Social democracy is not as deeply theorized as economics. It constitutes a pragmatic set of policies that has been enormously successful in keeping economic insecurity at bay. Despite coming under relentless attack for decades, it remains indispensable for providing the public goods that markets cannot supply efficiently, equitably, or in sufficient quantity. But the lack of formal intellectual support means that even nominally social-democratic parties do not entirely understand how well social democracy works.

Unlike markets, which reward the wealthy and successful, social democracy is premised on the principle of civic equality. This creates a bias for “one-size-fits-all” entitlements; but there have long been ways to manage this constraint. Because economics appears to be compelling, and because social democracy is indispensable, the two doctrines have mutated to accommodate each other – which is not to say that their marriage is a happy one.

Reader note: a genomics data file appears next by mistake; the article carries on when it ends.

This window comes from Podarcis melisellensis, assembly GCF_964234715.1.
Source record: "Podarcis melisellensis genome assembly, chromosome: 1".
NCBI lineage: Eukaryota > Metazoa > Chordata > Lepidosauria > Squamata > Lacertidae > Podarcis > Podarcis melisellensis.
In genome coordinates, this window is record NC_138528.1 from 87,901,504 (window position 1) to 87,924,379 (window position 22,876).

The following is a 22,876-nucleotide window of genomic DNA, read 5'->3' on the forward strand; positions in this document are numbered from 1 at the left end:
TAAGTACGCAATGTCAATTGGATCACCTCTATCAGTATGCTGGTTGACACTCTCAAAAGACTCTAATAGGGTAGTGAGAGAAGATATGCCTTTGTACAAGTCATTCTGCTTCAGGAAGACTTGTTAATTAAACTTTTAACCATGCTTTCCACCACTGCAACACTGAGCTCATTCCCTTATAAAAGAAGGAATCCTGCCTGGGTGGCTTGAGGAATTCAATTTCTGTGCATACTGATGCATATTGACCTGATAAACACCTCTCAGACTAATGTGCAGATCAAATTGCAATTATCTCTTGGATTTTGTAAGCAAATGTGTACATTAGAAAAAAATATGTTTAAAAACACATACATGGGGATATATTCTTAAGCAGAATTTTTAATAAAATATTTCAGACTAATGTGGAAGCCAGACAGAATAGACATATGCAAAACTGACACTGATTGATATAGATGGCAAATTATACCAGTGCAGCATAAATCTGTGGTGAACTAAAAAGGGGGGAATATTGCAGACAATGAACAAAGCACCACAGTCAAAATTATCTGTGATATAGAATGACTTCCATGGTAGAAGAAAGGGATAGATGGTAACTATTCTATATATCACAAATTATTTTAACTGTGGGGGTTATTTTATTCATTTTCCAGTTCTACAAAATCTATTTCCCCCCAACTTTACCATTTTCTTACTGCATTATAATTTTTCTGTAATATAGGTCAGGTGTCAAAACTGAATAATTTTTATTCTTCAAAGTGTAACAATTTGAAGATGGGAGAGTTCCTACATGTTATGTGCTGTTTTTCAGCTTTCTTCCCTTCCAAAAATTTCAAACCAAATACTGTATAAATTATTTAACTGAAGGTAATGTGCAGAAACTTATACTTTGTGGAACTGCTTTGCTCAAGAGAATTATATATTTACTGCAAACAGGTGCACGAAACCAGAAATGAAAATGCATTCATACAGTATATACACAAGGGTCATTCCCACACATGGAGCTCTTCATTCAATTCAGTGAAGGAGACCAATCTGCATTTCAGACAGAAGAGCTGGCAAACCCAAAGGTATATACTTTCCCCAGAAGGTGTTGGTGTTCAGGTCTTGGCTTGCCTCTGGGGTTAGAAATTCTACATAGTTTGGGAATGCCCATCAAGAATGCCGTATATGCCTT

As with many unhappy marriages, divorce is not an option. Many economists have responded to the failure of their discipline’s core premises by retreating into empirical investigation. But the resulting validity comes at the cost of generality: randomized controlled trials in the form of local experiments cannot replace an overarching vision of the social good. A good way to begin acknowledging this would be to select Nobel Prize recipients accordingly.


Article Link To Project Syndicate:

And The Winner Is...Bill Clinton

Trump is the consequence of the culture both Clintons created.


By William McGurn
The Wall Street Journal
October 11, 2016